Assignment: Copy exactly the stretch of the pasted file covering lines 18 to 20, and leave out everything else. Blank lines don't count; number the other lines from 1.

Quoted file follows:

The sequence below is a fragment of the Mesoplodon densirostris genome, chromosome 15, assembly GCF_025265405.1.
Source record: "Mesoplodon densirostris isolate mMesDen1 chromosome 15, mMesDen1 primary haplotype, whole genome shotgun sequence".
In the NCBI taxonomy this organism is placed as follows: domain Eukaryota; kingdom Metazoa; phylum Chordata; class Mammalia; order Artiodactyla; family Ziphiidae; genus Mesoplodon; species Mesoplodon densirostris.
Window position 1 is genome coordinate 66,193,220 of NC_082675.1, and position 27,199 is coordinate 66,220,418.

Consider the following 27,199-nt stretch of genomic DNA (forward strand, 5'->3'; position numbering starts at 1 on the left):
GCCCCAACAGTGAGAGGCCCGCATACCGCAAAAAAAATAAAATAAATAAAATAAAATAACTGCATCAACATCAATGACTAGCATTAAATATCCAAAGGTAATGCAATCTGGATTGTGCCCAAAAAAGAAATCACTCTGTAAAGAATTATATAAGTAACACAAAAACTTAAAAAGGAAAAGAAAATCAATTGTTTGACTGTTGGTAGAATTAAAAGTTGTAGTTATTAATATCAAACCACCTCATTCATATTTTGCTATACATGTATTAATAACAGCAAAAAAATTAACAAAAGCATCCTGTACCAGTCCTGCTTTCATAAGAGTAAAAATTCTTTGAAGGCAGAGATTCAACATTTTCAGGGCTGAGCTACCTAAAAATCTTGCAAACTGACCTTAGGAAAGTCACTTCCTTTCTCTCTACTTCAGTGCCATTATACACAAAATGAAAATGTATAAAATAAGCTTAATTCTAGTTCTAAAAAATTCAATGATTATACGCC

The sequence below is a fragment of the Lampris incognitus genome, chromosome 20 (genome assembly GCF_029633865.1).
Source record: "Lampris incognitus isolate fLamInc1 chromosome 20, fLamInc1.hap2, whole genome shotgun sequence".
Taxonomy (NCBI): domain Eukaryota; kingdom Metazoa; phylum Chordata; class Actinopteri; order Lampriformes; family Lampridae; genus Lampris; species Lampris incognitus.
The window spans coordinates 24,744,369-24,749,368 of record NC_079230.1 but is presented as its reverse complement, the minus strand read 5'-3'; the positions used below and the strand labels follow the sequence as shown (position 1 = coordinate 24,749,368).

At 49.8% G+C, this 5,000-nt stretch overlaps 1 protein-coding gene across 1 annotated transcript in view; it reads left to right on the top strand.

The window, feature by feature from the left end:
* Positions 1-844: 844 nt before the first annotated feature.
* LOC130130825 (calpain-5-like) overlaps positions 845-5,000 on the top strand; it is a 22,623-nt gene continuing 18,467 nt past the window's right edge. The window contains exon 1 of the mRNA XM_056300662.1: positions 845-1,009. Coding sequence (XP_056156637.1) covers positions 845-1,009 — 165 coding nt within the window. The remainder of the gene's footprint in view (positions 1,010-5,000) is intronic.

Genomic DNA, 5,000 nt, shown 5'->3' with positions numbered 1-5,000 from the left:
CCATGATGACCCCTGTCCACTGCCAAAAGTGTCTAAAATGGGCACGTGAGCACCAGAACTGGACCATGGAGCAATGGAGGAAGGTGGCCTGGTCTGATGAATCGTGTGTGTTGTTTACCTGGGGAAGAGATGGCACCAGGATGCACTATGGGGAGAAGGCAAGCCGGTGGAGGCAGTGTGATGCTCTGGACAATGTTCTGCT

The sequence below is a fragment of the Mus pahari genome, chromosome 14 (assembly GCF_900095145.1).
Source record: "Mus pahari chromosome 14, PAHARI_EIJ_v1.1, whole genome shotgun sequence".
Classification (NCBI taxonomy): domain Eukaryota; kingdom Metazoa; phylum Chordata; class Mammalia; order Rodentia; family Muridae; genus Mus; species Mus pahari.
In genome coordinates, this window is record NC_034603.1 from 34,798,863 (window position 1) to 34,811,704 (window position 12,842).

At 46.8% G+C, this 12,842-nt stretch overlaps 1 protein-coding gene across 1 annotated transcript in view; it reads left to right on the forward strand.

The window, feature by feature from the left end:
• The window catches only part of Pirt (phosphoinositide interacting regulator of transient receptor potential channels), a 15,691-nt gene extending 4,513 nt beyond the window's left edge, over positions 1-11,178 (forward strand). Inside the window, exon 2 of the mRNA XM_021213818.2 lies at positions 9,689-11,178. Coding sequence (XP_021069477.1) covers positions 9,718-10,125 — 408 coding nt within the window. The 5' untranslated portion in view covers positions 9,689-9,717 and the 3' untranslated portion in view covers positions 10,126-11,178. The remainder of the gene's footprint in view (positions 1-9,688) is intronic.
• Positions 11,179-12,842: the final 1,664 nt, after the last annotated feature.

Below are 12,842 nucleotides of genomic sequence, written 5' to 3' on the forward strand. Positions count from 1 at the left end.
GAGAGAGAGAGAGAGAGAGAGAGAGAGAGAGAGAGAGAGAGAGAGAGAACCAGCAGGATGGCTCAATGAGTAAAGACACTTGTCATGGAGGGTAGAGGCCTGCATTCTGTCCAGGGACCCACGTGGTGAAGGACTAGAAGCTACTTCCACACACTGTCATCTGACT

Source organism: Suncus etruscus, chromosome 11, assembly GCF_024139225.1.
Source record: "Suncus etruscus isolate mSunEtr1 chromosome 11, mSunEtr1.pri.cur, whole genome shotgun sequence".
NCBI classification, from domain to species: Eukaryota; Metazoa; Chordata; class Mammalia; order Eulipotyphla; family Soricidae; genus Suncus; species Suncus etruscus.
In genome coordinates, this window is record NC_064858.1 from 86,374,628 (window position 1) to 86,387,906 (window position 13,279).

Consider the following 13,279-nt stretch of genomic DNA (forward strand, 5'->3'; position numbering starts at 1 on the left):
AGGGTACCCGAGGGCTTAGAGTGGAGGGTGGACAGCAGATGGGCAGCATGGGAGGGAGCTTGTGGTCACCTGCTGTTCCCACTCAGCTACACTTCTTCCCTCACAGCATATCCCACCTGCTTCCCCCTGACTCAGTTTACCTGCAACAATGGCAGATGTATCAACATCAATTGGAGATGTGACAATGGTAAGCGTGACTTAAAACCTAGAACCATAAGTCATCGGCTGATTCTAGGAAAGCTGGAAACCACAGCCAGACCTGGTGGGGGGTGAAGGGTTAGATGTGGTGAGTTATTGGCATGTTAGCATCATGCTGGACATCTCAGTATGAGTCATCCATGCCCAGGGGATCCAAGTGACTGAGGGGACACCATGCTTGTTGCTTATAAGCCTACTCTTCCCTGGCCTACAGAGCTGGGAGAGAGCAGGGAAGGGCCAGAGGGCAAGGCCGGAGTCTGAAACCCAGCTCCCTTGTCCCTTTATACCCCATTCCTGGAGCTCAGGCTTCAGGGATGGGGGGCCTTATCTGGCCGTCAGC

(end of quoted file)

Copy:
Source record: "Mus pahari chromosome 14, PAHARI_EIJ_v1.1, whole genome shotgun sequence".
Classification (NCBI taxonomy): domain Eukaryota; kingdom Metazoa; phylum Chordata; class Mammalia; order Rodentia; family Muridae; genus Mus; species Mus pahari.
In genome coordinates, this window is record NC_034603.1 from 34,798,863 (window position 1) to 34,811,704 (window position 12,842).